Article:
Divide and Conquer: Preparing Spring Plants
FOR IMMEDIATE RELEASE
April 1, 2014
URBANA, Ill. - Spring is here and we are starting to get the
gardening itch, said a University of Illinois Extension horticulture
"Warm days tease us and blooming crocus encourages us," said
Martha Smith. "But we know Mother Nature is still in charge and she can release
her fury at any time. Now is the time to start thinking about what will need to
be divided in our gardens.
"In general, most perennials need to be divided every three
to five years. The ideal time is in the spring just as active growth starts. It
is at this time you can do the least amount of irreparable damage. All systems
are go! The plants are coming out of their dormancy and are primed for
growing," she said.
Some may argue that there are specific plants that respond
to dividing better at later times during the growing season. "Yes, that is
true. The recommended time for oriental poppy, peony, and Siberian iris is late
July or early August, but spring is still okay if that is the only time you can
divide," Smith said.
Divide early spring bloomers after bloom and they will have
all season to anchor new roots and set buds for next spring. Divide summer-fall
bloomers in spring and they too will be able to set roots and respond to
daylight and temperatures to bud and flower. For the majority of perennials in
the garden spring is a great time for dividing
Usually a plant will show signs of needing division. They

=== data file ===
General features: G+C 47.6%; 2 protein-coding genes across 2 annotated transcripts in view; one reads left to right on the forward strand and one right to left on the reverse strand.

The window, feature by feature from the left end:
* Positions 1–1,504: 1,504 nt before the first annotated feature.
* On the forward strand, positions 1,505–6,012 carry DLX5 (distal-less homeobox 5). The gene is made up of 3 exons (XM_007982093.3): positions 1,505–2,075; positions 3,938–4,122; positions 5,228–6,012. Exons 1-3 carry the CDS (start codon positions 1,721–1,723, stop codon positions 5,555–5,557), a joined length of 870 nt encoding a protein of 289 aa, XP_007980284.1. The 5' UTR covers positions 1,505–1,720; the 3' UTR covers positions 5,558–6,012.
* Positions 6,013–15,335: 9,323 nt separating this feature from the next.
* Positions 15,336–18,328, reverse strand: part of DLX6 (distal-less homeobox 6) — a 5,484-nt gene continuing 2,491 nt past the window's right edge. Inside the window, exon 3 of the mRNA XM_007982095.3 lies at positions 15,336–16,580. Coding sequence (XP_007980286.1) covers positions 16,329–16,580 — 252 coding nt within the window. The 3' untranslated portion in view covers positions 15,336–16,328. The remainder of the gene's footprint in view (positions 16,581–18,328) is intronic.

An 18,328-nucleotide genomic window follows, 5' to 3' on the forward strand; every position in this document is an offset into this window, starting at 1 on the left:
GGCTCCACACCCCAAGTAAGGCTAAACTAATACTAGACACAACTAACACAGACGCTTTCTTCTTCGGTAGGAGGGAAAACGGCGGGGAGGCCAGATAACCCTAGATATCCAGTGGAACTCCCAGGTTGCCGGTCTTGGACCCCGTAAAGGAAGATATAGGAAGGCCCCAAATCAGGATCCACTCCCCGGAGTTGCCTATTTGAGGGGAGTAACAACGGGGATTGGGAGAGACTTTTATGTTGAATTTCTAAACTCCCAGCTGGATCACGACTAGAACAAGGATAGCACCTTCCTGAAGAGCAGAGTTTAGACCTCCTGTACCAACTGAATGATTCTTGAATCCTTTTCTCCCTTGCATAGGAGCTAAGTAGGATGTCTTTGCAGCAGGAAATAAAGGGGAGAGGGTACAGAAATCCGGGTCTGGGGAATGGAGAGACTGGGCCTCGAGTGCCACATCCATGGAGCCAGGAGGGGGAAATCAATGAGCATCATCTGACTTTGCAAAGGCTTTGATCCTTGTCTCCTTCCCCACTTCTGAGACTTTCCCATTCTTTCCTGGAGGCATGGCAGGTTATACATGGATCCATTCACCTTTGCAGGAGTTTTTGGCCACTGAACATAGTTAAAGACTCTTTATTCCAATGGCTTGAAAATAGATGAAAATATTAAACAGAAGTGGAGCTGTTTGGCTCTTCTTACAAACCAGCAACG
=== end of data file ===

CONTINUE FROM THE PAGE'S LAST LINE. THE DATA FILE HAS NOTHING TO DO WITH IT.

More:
become overgrown with dead, unsightly centers, or their vigorous growth has
sent them to places in your garden where they are not welcome! Plants often
have fewer or smaller flowers and are in overall poor health due to the plant
depleting the fertility of the soil as it crowds itself.
"Let the plant be the gauge and not a calendar," Smith said.
"Some perennials may need dividing every two years while others may not need
any attention for seven years."
To divide mature clumps of perennials, lift the clump and
separate the outer active growing portion from the center. Discard the center
and replant the active growth areas. Be careful not to over-divide. Leave a
proportionate amount of roots to crown. Too few roots will not be able to
support a large crown. Too small a crown will not give you much of a visual
display. Too large a clump may mean you'll be dividing this plant again
"Don't worry about being rough," she said. "Some perennials
need a backhoe and a pickaxe! After lifting these brutes, use a saw or a sharp
flat-edged shovel. On the softer side, some perennials lift very easily and you
can actually separate them with your hands."
Replant the portion you are keeping and discard or give away
the rest. Prepare the planting area by adding compost or aged manure. Remember,
a perennial can be expected to live in that spot for several years so take a
few minutes and amend the planting area. You will be glad you did.
"You should stagger your plant divisions so that the whole
garden will not need dividing at the same time," she said. "A good three-to
four-year-rotation plan will yield a nice display of flowers each year. "
Source: Martha A. Smith, Extension Educator, Horticulture, email@example.com